Dallas Court Rules Ken Paxton Prosecutors Can Continue to Get Paid — for Now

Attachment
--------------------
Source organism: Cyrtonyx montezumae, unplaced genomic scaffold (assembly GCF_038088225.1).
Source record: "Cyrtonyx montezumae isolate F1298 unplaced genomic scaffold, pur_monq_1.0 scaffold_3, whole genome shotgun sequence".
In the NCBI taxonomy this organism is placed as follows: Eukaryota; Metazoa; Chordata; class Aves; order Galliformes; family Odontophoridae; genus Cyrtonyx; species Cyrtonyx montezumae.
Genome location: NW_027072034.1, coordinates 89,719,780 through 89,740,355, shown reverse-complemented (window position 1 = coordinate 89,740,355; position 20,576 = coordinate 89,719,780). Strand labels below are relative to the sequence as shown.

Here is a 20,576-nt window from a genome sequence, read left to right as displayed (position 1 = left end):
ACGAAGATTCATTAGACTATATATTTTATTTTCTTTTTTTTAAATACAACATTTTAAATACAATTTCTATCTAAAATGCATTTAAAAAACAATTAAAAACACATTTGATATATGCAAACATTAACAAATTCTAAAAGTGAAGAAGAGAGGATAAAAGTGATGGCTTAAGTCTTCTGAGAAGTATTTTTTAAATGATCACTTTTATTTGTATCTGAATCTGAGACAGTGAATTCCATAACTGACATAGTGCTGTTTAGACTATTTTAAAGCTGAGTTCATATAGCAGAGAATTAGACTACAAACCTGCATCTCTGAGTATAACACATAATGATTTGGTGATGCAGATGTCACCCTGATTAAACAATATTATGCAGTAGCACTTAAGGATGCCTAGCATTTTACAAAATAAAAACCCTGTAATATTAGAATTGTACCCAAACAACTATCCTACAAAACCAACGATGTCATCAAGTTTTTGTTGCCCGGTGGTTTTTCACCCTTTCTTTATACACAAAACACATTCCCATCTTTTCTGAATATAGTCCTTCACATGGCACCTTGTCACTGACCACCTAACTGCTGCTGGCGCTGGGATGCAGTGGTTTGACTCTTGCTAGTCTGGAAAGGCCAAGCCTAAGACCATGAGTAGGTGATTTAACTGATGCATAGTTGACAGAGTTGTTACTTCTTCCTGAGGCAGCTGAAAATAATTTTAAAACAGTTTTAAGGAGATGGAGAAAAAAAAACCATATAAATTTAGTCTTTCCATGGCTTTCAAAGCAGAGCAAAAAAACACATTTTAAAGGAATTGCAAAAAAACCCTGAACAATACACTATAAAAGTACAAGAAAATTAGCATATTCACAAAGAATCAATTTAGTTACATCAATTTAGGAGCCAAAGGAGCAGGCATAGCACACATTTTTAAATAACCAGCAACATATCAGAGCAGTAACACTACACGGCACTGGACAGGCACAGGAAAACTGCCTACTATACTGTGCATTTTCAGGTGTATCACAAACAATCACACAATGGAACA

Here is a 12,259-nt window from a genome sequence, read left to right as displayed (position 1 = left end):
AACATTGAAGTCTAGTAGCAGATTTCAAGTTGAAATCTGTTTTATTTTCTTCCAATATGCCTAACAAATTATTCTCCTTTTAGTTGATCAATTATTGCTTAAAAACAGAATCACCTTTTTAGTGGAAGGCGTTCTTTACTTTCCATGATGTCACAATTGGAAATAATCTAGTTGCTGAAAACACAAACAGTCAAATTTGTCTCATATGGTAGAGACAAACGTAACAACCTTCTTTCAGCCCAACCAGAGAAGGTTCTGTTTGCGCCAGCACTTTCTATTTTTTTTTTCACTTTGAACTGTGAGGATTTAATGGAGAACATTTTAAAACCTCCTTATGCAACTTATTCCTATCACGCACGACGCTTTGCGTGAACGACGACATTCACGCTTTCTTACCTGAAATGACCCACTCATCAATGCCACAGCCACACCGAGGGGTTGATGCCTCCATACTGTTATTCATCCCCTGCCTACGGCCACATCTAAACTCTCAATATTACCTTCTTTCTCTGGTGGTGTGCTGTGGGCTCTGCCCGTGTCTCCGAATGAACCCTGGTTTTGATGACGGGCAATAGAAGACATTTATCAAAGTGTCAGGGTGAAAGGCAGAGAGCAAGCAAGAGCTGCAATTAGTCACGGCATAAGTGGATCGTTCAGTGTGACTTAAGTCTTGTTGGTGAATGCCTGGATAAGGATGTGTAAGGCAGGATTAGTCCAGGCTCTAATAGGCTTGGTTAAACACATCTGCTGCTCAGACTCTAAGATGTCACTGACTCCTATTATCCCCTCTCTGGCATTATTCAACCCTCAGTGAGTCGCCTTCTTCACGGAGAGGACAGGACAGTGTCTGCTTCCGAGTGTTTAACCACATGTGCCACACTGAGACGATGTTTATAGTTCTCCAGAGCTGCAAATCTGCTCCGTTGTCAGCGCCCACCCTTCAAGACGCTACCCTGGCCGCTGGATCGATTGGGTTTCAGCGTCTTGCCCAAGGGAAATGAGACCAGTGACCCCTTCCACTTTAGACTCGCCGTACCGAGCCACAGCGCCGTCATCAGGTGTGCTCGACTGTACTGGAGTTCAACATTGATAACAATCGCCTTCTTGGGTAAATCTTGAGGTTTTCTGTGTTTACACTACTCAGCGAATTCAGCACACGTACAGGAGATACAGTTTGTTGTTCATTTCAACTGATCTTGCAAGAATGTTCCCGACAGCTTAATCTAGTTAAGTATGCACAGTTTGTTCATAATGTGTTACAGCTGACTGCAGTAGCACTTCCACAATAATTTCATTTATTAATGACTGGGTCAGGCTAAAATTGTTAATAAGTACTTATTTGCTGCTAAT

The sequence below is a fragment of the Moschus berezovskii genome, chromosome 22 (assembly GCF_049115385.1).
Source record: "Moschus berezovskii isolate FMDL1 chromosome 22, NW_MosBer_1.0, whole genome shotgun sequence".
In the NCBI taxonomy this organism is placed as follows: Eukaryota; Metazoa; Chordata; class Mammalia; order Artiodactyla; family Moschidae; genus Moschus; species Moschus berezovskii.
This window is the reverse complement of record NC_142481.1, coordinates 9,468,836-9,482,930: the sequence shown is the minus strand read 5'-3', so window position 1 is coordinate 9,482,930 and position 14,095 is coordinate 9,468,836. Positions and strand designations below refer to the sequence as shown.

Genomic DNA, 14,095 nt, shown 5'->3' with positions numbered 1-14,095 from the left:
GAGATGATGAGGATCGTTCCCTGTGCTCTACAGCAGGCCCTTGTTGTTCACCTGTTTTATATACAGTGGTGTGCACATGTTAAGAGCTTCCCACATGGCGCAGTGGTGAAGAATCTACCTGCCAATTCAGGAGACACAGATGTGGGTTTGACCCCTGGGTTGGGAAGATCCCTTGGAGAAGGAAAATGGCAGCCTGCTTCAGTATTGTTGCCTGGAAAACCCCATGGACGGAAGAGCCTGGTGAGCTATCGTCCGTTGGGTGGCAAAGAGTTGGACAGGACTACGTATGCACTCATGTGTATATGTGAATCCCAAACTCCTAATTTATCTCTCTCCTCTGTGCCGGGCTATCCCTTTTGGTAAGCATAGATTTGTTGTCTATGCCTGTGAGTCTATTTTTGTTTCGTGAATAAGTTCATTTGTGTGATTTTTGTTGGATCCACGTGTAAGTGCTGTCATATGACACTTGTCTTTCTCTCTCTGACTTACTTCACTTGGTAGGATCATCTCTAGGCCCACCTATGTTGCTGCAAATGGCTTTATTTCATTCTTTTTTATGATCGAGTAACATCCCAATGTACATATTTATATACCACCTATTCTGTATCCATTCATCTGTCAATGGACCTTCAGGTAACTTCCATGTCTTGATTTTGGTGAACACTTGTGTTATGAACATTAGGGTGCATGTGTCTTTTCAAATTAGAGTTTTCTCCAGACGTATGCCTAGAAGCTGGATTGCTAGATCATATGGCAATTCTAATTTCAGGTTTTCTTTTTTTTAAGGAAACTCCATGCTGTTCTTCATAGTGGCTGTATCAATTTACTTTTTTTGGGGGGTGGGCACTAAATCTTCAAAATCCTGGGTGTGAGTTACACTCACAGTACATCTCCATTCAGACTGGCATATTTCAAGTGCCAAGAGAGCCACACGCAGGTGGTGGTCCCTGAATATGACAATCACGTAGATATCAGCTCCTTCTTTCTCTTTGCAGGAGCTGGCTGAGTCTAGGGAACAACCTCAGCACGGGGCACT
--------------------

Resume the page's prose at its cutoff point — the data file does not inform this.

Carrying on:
AUSTIN - The three lawyers prosecuting Texas Attorney General Ken Paxton can continue to get paid, at least for now, a Dallas appeals court decided this week.For more than a year, local real estate developer Jeffory Blackard has waged a legal battle to keep the prosecutors from getting paid. Blackard alleges Collin County, which is on the hook to fund the prosecution, is misusing taxpayer money by agreeing to pay $300 an hour to the attorneys overseeing the criminal fraud case against Paxton.On Wednesday, the 5th Court of Appeals in Dallas disagreed with Blackard and threw out his suit. But it's not dead yet, his attorneys said."Mr. Blackard will continue to pursue his claim until some Texas court agrees to take it up," Edward Greim told The Dallas Morning News in an emailed statement. "We respectfully disagree with the Court of Appeals' decision."Collin County has been billed $510,000 for the prosecutors' work so far. The latest invoice was submitted just last week, and the commissioners court is scheduled to discuss whether to pay the bill on Jan. 30.Ironically, Greim added, one reason the appeals court threw out his client's suit because there was no payment pending when they heard the case. Now that there is another invoice submitted, this one for $205,000 for more than a year's work, Blackard will revive his challenge.While Blackard has railed against the prosecutors' $300-an-hour pay, his own suit has cost the county and its taxpayers more than $106,000 in attorneys fees and court costs. Paxton's July 2015 indictments have riled Republicans in North Texas, splitting conservatives between those who want to see the case go to trial and those who say the allegations against the attorney general are nothing more than a political witchhunt.The disagreement has extended to the commissioners court, which approves the county's budget. Its five members have questioned the $300-an-hour fee for the prosecutors and debated whether or how to cut off payment numerous times.Blackard has been at the center of this drama. He's sent letters to local officials imploring them to support his lawsuit, and appeared before the commissioners regularly to make his case. Jeff May, the county auditor who cuts the prosecutors' checks, said he will continue to pay the prosecutors as his job requires regardless of whether Blackard continues to sue the county: "It's not going to change anything I'm doing on my part."  Continue reading...

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